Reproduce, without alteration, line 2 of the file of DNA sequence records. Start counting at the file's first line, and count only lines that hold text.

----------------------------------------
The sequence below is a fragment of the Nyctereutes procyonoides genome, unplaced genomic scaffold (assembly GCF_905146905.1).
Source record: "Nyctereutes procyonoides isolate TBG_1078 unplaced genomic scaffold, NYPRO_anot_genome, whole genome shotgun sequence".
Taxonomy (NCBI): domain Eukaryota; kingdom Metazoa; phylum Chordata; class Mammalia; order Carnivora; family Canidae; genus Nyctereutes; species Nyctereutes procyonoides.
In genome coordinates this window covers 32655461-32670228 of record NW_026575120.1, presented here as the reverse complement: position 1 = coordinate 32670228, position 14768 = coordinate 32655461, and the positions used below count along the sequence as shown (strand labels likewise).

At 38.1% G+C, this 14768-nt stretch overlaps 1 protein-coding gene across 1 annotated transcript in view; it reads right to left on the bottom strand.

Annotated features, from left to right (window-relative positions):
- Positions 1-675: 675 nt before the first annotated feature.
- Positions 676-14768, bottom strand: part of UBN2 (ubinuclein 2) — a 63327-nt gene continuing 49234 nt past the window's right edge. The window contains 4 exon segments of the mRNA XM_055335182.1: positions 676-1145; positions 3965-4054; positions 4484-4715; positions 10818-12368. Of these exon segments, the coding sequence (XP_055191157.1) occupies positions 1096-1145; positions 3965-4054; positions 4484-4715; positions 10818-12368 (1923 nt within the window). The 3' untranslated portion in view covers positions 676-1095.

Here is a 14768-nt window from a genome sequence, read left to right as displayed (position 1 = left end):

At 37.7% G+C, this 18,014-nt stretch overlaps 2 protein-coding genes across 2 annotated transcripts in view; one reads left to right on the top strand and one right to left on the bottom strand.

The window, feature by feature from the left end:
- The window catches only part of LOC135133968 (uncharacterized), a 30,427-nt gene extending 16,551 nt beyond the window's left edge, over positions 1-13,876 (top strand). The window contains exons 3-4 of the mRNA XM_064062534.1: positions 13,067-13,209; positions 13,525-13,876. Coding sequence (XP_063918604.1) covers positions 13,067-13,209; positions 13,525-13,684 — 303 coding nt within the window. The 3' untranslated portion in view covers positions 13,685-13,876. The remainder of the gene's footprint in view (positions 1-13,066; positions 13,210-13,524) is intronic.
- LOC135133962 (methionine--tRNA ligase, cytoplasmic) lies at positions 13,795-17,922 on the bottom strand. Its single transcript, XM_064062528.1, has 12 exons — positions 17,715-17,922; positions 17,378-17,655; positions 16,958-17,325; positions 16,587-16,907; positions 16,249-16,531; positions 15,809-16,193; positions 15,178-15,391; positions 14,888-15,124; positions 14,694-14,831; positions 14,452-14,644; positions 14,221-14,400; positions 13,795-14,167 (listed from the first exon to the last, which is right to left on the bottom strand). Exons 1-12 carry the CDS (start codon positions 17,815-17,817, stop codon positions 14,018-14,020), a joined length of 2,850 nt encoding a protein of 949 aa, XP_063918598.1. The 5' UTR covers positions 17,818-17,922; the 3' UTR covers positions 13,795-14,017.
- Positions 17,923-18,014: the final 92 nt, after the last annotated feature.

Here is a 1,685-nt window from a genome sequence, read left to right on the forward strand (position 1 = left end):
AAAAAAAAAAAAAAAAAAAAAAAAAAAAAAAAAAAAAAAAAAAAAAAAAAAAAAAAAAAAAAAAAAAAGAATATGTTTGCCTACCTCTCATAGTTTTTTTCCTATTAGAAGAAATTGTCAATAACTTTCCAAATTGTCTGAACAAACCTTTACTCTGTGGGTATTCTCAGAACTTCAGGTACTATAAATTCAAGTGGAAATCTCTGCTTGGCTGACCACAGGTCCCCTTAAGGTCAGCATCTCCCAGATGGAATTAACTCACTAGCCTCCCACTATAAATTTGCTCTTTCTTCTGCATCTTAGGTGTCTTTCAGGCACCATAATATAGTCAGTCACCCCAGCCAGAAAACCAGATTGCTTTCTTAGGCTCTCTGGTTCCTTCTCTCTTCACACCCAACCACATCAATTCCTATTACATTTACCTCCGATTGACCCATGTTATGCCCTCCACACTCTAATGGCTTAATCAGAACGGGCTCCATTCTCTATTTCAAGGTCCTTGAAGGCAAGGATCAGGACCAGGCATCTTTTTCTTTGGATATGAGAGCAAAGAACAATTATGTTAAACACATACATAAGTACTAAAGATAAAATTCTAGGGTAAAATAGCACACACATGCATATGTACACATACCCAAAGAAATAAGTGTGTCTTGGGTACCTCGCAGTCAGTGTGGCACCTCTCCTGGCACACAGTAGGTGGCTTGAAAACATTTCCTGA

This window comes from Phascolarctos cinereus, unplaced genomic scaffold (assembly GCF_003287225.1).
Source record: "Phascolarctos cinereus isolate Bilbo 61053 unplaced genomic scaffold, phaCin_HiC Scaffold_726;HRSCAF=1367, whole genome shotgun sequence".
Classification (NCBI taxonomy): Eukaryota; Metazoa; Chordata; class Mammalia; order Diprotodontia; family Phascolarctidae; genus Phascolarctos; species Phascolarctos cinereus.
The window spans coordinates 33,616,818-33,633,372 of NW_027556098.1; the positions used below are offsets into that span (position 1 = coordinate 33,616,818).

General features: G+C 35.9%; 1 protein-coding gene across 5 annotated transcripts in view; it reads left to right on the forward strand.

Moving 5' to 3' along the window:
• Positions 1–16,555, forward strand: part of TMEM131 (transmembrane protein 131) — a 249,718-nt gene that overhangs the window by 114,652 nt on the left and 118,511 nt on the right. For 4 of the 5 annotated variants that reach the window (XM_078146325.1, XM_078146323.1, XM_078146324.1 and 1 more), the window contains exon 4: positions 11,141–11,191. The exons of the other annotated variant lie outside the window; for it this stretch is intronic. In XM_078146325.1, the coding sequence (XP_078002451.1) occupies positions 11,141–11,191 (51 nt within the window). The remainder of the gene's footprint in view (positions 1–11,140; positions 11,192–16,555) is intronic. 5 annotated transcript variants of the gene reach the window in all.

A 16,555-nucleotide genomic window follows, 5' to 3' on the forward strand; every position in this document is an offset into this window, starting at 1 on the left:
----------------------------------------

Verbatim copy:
Source record: "Nyctereutes procyonoides isolate TBG_1078 unplaced genomic scaffold, NYPRO_anot_genome, whole genome shotgun sequence".